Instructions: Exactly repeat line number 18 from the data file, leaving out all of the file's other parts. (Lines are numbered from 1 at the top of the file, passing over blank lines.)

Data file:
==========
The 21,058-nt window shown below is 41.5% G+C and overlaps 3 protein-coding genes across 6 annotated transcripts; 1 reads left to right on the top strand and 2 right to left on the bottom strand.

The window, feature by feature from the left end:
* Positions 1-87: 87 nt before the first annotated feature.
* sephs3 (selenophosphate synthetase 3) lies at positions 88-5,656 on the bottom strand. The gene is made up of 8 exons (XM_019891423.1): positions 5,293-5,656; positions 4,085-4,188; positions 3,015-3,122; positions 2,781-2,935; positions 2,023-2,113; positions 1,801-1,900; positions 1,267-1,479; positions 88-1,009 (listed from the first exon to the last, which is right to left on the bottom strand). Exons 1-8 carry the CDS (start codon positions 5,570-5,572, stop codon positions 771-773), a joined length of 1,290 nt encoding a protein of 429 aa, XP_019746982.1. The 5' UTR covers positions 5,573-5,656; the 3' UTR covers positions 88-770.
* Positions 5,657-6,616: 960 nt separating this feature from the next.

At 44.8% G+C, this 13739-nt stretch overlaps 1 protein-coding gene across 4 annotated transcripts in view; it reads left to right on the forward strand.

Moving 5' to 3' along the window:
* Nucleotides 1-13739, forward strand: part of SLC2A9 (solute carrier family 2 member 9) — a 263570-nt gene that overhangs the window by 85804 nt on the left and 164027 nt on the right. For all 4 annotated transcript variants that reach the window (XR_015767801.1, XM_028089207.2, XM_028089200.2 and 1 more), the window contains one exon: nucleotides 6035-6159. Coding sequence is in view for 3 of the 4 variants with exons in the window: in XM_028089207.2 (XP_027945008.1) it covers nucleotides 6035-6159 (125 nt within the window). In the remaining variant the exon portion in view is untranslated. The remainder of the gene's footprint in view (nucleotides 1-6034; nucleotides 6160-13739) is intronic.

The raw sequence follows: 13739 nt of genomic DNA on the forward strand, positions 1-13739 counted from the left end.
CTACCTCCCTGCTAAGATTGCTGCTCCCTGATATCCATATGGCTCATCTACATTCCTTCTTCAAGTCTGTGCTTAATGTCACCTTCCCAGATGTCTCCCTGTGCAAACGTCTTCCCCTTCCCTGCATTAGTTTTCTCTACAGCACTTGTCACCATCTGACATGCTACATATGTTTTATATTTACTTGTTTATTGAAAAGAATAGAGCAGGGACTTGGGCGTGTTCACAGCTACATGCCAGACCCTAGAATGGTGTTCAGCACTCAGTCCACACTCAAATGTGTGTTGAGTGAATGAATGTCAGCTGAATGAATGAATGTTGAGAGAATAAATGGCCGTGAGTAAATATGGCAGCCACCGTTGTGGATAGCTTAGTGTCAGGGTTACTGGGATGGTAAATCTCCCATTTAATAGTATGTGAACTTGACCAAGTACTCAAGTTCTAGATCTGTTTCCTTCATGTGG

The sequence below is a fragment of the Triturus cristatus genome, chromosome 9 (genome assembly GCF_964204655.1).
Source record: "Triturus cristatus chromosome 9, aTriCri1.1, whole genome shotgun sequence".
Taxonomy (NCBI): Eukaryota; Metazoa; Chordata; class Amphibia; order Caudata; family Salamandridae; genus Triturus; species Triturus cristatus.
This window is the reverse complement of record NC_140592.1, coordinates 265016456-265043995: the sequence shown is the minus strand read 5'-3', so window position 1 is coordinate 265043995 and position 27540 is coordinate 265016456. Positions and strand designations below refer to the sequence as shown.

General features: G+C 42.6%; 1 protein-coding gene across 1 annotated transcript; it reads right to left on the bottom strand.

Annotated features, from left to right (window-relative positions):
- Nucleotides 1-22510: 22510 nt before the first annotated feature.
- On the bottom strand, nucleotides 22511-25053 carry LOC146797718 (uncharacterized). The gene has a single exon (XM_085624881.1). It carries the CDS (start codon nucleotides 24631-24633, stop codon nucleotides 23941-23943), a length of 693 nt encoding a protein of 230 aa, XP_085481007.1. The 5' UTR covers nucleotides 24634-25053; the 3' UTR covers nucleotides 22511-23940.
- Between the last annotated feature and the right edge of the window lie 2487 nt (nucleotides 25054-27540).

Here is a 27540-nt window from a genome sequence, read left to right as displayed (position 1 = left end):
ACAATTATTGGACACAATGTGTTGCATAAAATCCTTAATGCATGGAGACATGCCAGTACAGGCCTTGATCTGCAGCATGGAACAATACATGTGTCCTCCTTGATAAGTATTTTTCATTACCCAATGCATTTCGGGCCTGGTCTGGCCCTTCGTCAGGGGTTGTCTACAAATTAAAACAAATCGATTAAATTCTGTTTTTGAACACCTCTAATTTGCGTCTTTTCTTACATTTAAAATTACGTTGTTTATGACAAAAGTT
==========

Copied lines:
- On the bottom strand, nucleotides 22511-25053 carry LOC146797718 (uncharacterized). The gene has a single exon (XM_085624881.1). It carries the CDS (start codon nucleotides 24631-24633, stop codon nucleotides 23941-23943), a length of 693 nt encoding a protein of 230 aa, XP_085481007.1. The 5' UTR covers nucleotides 24634-25053; the 3' UTR covers nucleotides 22511-23940.